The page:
Martial arts are codified systems and traditions of combat practices, which are practiced for a variety of reasons: self-defense, competition, physical health and fitness, entertainment, as well as mental, physical, and spiritual development.
Although the term martial art has become heavily associated with the fighting arts of eastern Asia, it was originally used in regard to the combat systems of Europe as early as the 1550s. An English fencing manual of 1639 used the term in reference specifically to the "Science and Art" of swordplay. The term is ultimately derived from Latin, and means "arts of Mars," where Mars is the Roman god of war. Some authors, most notably Donn F. Draeger, have argued that fighting arts or fighting systems would be more appropriate on the basis that many martial arts were never martial in the sense of being used or created by professional warriors.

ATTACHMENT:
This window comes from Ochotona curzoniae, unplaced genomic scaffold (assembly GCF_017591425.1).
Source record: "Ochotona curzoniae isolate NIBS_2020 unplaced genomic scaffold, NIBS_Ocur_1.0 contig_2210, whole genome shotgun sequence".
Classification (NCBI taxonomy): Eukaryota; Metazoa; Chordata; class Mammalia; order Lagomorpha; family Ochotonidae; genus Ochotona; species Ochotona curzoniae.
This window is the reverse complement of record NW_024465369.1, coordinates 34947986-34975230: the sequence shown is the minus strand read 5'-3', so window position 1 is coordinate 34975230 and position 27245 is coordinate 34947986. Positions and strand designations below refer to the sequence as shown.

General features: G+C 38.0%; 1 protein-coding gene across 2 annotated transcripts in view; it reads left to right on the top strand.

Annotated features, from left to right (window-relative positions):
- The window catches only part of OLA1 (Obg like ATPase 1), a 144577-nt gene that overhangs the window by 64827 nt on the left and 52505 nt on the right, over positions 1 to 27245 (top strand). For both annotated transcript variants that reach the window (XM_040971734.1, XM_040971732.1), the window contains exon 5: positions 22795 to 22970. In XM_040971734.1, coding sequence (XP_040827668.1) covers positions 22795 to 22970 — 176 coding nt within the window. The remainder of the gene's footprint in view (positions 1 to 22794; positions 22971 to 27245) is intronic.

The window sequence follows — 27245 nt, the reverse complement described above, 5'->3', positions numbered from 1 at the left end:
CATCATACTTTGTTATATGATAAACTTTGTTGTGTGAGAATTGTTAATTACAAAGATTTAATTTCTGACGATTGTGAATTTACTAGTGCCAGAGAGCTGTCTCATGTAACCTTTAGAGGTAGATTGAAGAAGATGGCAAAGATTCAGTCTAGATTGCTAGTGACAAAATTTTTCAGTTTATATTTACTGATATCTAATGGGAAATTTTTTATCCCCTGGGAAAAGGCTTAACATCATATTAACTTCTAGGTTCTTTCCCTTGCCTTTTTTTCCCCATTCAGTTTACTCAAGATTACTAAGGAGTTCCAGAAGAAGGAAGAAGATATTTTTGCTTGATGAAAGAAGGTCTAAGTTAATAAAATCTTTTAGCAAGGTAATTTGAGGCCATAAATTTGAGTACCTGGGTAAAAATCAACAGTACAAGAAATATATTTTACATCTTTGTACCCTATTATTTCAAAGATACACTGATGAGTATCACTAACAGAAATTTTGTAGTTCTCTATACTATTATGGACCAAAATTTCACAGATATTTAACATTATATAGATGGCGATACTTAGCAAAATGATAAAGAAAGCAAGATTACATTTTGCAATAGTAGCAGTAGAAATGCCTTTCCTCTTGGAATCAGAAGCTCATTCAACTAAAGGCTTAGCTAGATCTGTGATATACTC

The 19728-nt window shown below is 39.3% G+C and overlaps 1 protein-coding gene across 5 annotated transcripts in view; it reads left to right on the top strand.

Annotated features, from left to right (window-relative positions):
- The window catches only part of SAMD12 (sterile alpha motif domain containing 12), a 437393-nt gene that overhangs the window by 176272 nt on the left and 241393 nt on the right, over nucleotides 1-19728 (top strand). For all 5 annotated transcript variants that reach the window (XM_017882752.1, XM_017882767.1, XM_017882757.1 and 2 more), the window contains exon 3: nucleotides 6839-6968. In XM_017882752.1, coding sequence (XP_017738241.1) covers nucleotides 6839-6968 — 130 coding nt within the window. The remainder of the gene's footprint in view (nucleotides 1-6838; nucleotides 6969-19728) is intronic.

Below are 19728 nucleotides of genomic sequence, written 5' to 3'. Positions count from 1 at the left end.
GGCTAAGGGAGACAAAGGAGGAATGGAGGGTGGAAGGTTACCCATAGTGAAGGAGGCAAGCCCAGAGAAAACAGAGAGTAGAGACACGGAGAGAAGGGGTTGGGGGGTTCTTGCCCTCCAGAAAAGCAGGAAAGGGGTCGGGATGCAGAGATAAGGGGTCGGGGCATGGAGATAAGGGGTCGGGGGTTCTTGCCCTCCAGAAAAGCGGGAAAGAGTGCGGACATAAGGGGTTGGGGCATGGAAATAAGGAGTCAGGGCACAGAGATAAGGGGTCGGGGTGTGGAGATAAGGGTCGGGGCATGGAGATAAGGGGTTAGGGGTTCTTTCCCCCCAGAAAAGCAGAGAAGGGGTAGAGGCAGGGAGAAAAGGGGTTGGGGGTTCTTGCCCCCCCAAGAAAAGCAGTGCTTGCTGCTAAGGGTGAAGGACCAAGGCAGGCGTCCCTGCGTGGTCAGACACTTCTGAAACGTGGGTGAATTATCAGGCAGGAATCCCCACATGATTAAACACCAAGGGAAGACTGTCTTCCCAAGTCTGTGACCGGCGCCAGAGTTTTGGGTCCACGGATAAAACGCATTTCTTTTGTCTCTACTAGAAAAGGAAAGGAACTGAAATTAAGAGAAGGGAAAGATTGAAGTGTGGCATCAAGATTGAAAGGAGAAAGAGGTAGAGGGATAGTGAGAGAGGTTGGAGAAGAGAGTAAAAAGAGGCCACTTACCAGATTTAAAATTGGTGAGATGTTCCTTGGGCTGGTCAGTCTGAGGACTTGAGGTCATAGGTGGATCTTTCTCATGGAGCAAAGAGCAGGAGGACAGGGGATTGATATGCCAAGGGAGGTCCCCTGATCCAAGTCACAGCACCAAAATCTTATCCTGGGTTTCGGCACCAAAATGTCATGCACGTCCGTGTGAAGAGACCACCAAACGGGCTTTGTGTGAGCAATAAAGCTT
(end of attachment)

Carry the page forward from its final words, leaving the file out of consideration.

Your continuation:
Although the earliest evidence of martial arts comes from ancient China, the true roots of martial arts is difficult to reconstruct. Inherent patterns of human aggression which inspire practice of mock combat (in particular wrestling) and optimization of serious close combat as cultural universals are doubtlessly inherited from the pre-human stage, and were made into an "art" from the earliest emergence of that concept. Indeed, many universals of martial art are fixed by the specifics of human physiology and not dependent on a specific tradition or era.
Specific martial arts traditions become identifiable in Classical Antiquity, with disciplines such as Shuai Jiao, Greek wrestling or those described in the Indian epics or the Spring and Autumn Annals of China.